Srebrenica: Twenty Years Later | The Center for Victims of Torture

Srebrenica: Twenty Years Later

Thursday, July 16, 2015

Curt Goering is executive director of CVT.

Twenty years ago this week, I was in Bosnia leading an investigation for Amnesty International. There were reports of torture – beatings to solicit “confessions” and rapes. But the early reports included large scale massacres of Bosnian Muslim men and boys as the Bosnian Serb Army overran Srebrenica. 

My colleagues and I talked with distraught survivors who had managed to escape by fleeing through the forest until they reached the airbase at Tuzla where tents were being erected to provide some shelter. I heard account after account of systematic mass executions. Some told of witnessing men being shot or having their throats slit as they tried to escape. Others spoke of how they survived after having been lined up to be executed, falling into mass graves after the shots. They laid among the corpses pretending to be dead, until darkness provided some cover for escape.

I had conducted many investigations into human rights atrocities during various conflicts, but these stories were almost unbelievable. However, it did not take long to begin to understand that monstrous crimes had been committed. Later, a UN tribunal would conclude it was genocide. I will never forget the horror on the faces of the survivors or the stories we heard.

More than 8,000 Bosnians were executed in the days after the Bosnian Serb Army overran the enclave – the worst European atrocity since World War II.

Today, CVT is partnering with Vive Žene, an organization in Bosnia and Herzegovina that is working to heal the long-standing emotional, psychological and social scars that remain after the war. For the past 21 years, the organization has provided psychosocial and psychological support to survivors of the Bosnian war – including specialized services for women and children – to help rebuild families and communities.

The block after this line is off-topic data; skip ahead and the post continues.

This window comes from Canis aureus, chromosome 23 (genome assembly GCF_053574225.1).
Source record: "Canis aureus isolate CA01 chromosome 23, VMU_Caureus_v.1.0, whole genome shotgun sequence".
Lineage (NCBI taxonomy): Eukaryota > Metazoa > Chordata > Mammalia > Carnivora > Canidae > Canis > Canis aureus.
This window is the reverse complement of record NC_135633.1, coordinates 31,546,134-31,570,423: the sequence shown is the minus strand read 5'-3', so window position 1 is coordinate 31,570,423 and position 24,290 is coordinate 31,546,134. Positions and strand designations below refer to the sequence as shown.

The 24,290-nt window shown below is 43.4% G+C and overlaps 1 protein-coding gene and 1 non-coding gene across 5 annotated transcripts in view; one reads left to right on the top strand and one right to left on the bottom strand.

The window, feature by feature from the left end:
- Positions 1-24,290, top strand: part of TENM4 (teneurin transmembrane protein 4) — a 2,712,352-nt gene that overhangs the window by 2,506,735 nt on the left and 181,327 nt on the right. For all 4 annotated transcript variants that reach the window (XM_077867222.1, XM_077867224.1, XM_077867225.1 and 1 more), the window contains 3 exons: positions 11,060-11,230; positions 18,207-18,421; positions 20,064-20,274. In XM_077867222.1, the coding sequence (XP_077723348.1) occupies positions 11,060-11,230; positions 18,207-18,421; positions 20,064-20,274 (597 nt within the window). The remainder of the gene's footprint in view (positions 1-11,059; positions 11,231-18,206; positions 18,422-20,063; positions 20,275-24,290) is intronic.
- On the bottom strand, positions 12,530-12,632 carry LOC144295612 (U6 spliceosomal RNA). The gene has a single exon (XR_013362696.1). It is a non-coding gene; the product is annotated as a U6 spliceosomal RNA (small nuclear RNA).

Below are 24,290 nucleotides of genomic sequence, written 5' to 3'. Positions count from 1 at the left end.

As the country looks to rebuild its civil society, the war crimes trials have been moved from The Hague to jurisdictions in Bosnia and Herzegovina. Vive Žene is working with a consortium to build networks to support victim-witnesses who will testify in the trials. It is a process that will surely re-traumatize members of the community. To minimize the arousal of traumatic memories but still address accountability, Vive Žene will help train judges, prosecutors, police, health care and social service providers to appropriately relate to witnesses and manage their own stress and emotions throughout the trials.

While the news reports recently have reflected on the atrocities of that time, we hold the survivors and victims – including many clients at our St. Paul Healing Center – in our thoughts as we walk with them on their path to healing.

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